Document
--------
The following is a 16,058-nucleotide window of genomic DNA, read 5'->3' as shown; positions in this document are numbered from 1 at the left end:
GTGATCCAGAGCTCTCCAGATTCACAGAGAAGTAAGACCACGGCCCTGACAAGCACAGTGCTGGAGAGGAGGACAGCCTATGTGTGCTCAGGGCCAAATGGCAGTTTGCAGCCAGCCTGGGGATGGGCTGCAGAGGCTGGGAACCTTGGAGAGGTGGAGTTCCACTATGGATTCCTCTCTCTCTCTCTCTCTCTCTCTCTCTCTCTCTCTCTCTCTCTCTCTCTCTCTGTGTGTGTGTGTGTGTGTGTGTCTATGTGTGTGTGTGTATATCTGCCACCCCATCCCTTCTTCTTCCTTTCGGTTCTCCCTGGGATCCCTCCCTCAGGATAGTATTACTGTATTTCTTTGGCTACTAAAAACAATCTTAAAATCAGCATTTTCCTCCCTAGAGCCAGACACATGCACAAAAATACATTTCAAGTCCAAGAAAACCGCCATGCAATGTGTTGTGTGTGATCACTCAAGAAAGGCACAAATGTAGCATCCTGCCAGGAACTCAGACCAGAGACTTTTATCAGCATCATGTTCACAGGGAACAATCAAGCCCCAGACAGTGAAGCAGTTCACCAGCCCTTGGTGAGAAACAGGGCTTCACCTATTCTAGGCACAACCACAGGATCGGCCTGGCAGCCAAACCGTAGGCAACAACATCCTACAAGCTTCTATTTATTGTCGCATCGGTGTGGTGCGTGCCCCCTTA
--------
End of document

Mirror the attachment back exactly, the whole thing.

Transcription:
The following is a 16,058-nucleotide window of genomic DNA, read 5'->3' as shown; positions in this document are numbered from 1 at the left end:
GTGATCCAGAGCTCTCCAGATTCACAGAGAAGTAAGACCACGGCCCTGACAAGCACAGTGCTGGAGAGGAGGACAGCCTATGTGTGCTCAGGGCCAAATGGCAGTTTGCAGCCAGCCTGGGGATGGGCTGCAGAGGCTGGGAACCTTGGAGAGGTGGAGTTCCACTATGGATTCCTCTCTCTCTCTCTCTCTCTCTCTCTCTCTCTCTCTCTCTCTCTCTCTCTCTCTGTGTGTGTGTGTGTGTGTGTGTCTATGTGTGTGTGTGTATATCTGCCACCCCATCCCTTCTTCTTCCTTTCGGTTCTCCCTGGGATCCCTCCCTCAGGATAGTATTACTGTATTTCTTTGGCTACTAAAAACAATCTTAAAATCAGCATTTTCCTCCCTAGAGCCAGACACATGCACAAAAATACATTTCAAGTCCAAGAAAACCGCCATGCAATGTGTTGTGTGTGATCACTCAAGAAAGGCACAAATGTAGCATCCTGCCAGGAACTCAGACCAGAGACTTTTATCAGCATCATGTTCACAGGGAACAATCAAGCCCCAGACAGTGAAGCAGTTCACCAGCCCTTGGTGAGAAACAGGGCTTCACCTATTCTAGGCACAACCACAGGATCGGCCTGGCAGCCAAACCGTAGGCAACAACATCCTACAAGCTTCTATTTATTGTCGCATCGGTGTGGTGCGTGCCCCCTTA